men ate too many & the sudden change from starvation rations caused 29 deaths. What a surprise a Turkish prisoner with us must have when jam, butter, meat & good bread are placed before him!
The next few days were passed in foraging.
Every Turk has an eye for business, especially when his customer has no access to the open market, we were all very hungry and the men were obliged to exchange their clothing for food, while we officers were obliged to buy food from the Turkish soldiers at the most exhorbitant rates; the food bye the way was of course stolen from some Arab villager.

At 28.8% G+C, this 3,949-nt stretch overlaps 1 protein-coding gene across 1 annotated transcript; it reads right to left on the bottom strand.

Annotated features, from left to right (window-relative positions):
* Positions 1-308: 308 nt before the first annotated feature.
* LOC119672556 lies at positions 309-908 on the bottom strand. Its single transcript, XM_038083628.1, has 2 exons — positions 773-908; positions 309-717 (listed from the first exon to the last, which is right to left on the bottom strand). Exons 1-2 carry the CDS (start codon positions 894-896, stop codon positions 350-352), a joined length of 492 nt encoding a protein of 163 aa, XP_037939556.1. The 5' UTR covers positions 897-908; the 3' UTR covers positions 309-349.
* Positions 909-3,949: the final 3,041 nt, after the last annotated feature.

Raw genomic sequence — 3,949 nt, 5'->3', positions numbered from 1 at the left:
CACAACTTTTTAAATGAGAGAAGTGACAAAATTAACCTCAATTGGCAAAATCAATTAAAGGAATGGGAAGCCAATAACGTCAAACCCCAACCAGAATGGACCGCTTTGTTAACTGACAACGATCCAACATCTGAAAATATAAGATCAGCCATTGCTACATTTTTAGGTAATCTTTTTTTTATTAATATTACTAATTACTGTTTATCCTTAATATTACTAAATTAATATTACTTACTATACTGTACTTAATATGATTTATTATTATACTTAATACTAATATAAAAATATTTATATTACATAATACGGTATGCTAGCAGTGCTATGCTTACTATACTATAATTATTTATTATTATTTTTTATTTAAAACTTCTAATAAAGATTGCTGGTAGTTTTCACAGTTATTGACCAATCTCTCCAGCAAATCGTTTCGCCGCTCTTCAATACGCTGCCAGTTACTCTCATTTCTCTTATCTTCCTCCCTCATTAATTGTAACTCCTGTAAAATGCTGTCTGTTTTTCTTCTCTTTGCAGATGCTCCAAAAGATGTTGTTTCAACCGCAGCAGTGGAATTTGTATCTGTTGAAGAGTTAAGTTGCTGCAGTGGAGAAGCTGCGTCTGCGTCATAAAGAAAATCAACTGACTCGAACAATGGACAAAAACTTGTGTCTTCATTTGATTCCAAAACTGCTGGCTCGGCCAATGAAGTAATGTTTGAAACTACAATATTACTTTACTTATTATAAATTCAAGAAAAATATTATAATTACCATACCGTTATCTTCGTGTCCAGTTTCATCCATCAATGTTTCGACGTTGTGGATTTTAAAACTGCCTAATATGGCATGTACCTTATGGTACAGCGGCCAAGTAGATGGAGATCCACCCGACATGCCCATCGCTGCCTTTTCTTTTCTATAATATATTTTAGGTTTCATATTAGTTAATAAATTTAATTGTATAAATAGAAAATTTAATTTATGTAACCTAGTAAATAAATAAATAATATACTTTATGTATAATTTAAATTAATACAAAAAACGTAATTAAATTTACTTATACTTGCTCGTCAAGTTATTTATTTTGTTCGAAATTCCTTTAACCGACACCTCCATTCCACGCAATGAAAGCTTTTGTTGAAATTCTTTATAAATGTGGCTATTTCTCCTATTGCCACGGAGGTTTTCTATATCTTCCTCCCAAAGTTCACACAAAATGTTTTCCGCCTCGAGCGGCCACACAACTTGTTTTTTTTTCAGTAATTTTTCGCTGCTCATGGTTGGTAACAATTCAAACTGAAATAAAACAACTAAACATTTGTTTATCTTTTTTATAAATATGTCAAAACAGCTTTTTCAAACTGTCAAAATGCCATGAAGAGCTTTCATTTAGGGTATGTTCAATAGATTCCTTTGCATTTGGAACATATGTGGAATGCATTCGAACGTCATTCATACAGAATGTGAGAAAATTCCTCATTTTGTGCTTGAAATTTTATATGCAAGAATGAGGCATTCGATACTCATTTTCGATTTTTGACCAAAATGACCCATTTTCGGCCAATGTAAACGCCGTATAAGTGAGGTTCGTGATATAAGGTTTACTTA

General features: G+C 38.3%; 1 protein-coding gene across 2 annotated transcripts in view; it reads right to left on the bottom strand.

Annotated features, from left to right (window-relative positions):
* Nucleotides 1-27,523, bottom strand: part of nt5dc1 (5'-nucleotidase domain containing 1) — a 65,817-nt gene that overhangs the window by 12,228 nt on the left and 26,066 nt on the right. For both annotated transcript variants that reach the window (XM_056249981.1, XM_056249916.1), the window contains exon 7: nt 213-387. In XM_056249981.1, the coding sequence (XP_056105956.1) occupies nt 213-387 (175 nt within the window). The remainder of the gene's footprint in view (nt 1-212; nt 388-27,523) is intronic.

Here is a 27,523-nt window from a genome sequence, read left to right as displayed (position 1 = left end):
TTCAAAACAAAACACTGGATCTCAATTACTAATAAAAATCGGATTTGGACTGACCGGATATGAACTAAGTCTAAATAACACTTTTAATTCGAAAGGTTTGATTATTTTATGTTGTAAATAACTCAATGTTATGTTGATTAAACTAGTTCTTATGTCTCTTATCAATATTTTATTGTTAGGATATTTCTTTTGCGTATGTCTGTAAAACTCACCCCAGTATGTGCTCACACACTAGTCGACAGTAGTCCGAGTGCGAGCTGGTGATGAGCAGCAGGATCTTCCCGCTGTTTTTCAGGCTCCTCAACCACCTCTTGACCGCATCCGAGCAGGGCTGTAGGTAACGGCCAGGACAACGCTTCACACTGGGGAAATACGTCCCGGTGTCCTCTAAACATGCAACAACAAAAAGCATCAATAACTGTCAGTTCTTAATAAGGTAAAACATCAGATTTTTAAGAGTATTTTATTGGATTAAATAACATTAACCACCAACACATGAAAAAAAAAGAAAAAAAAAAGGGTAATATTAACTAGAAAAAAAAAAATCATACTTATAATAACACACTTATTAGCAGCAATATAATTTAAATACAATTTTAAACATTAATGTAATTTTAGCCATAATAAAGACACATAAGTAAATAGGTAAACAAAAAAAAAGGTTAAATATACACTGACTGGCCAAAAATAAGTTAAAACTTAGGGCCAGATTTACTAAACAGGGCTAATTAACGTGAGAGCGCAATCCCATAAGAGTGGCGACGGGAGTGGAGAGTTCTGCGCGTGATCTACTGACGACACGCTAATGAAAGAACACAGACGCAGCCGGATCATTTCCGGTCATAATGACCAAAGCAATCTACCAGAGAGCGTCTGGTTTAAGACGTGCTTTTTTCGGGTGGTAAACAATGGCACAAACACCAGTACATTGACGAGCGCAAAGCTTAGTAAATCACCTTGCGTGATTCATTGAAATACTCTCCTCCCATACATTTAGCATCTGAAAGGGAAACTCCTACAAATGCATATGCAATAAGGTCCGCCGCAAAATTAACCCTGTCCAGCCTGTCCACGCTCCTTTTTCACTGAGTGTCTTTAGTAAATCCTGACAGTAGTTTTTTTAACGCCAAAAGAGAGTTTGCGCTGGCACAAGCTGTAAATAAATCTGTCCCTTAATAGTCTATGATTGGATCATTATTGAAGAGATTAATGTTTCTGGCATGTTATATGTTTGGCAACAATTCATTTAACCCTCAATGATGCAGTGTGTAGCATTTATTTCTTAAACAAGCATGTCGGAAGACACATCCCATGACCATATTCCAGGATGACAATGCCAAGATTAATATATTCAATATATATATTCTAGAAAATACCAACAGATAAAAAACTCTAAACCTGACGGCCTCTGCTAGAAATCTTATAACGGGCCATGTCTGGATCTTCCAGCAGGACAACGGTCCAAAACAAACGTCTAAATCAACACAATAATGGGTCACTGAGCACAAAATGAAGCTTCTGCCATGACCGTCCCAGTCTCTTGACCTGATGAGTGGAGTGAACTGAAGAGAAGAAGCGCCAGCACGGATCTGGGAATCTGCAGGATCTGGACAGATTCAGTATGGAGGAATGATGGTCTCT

Great was our surprise, however when a tug and two barges arrived under the white flag full of rations from the Tigris Corps below.
On May 4th at Shamran all officers were separated from their units, except one per unit; Henley remained with our battalion, while we officers of the 43rd – and with some 100 other British officers and 50 Indian officers and our orderlies embarked on a steamer for Baghdad. Our accommodation on the upper deck was fairly